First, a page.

Hispanic Heritage Month Employee Spotlights: Marisa Sandoval
This Hispanic Heritage Month, members of the Latinx, Hispanic, and Multicultural Employee Resource Group (ERG) at the Wildlife Federation are coming together to share our stories — in our own words. Join us as we explore the complexities of our identities throughout the month.
Name: Marisa Sandoval
Position: National Campaigns Coordinator
What interests you about conservation?
The connectedness between humans and the environment and what steps can be taken to create a sustainable, just, and thriving planet for future generations. I’m increasingly interested in the inequality in access to resources that drive environmental conflict and degradation.
How would you describe your cultural identity? How do you identify yourself? Why?
I identify as Hispanic, but the truth is it’s always held some complexity for me. I did not grow up near my culture or relatives and have always felt a bit distanced from that part of me. We also moved around a lot when I was younger, and everywhere I always experienced feeling other, but never really understanding why. As I grow older, I realize what a special part of me I have been missing – and it’s been increasingly important to me to connect with my roots and family in New Mexico.
Though my ties to my cultural identity are continually growing, and I have always deeply valued the time we spent there. Some of my fondest memories are being there for Christmas – which in New Mexico is pure magic. The beauty of farolitos brightening up the streets and houses, the tradition of lighting a long row of luminarias in my aunties’ backyard on Christmas eve, and watching the Los Matachines dance hold a special place in my heart and in a way have always made me feel more connected to my identity.
While these memories and traditions are an important part of who I am, I think I’ve also afraid to lean into my identity because I’ve been so distanced from it. Even though I’ve always not been white, I’ve also never felt truly Hispanic enough. The relationship with my Hispanic identity is complicated, and I am discovering how to better honor and hold true these parts of myself, while also recognizing the weight and complexities that Hispanic heritage holds. Acknowledging these diversities can help create space, celebration, and acceptance of all identities.
How did you end up at the National Wildlife Federation?
I was very excited to start at National Wildlife Federation as an office manager for the Rocky Mountain Regional Center! At the time I had just returned from working abroad and was struggling to find employment. I found a lot of solace during this uncertain time (and throughout my life) in being outdoors. It was something affordable and accessible to me in Colorado – a privilege I had taken for granted.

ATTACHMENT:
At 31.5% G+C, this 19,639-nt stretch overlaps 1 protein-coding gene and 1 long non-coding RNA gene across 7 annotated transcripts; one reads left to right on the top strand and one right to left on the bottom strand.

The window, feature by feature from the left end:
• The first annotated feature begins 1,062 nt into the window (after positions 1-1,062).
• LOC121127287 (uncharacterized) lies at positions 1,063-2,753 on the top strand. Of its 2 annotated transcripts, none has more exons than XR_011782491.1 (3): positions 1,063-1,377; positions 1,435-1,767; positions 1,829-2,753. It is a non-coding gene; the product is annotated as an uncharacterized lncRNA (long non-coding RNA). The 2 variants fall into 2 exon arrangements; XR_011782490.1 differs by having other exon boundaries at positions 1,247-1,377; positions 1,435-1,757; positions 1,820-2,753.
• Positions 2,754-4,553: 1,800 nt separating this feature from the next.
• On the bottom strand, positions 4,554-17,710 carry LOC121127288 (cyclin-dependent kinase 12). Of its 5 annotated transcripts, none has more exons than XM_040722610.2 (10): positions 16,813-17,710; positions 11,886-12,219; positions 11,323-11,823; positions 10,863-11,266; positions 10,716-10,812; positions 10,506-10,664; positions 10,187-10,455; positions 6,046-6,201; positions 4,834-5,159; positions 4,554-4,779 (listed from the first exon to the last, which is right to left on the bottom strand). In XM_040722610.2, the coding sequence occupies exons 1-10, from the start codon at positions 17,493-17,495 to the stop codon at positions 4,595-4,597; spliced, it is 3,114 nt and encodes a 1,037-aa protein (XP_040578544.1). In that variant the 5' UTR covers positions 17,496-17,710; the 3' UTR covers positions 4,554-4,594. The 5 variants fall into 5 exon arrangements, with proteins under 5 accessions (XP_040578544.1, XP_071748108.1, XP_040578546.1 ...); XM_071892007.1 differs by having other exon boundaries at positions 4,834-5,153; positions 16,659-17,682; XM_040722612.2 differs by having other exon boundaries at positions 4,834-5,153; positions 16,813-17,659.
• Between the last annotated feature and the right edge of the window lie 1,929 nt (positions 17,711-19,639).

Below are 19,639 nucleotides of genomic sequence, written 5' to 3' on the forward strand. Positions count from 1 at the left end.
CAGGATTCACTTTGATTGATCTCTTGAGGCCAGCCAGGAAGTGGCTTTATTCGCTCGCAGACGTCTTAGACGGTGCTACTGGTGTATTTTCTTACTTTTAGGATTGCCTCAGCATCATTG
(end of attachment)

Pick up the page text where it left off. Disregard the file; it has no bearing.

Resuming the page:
I thought it was a long shot to hear back from an organization like National Wildlife Federation, but after applying was inspired to figure out how to start a career in conservation. I desperately wanted to learn how to give back to all the outdoor places that I have always felt a deep connection to. Four years later I still can’t believe I’m in Washington, D.C. doing exactly that!
What does Hispanic Heritage Month mean to you?
I’ve more recently learned of Hispanic Heritage Month. I believe celebrating and lifting visibility during this time is important to bring awareness to the realities and achievements of Hispanic heritage. When first learning of Hispanic Heritage Month, it was exciting to see the opportunities there was for the community to connect and share the inspiring contributions of Hispanic Americans to our culture.
This ERG has also expanded my understanding of the weight that Hispanic Heritage Month holds, and has provided such a learning opportunity for me to more deeply understand the complexities of colonization this term carries for Indigenous and Latinx peoples. This month should be a time to reflect on this reality and the resilience of its people as well.
What is one thing you want others to know about Latinidad?
Latinidad is not all-encompassing. This is intentional, as the erasure of identity and these differences is a tool used to reinforce colonization. It is important to understand and celebrate the many cultural differences and individual uniqueness that exists in Latinidad. Additionally, it is our own experiences that shape our identity – it is ours to define and hold, and no one else’s place to question.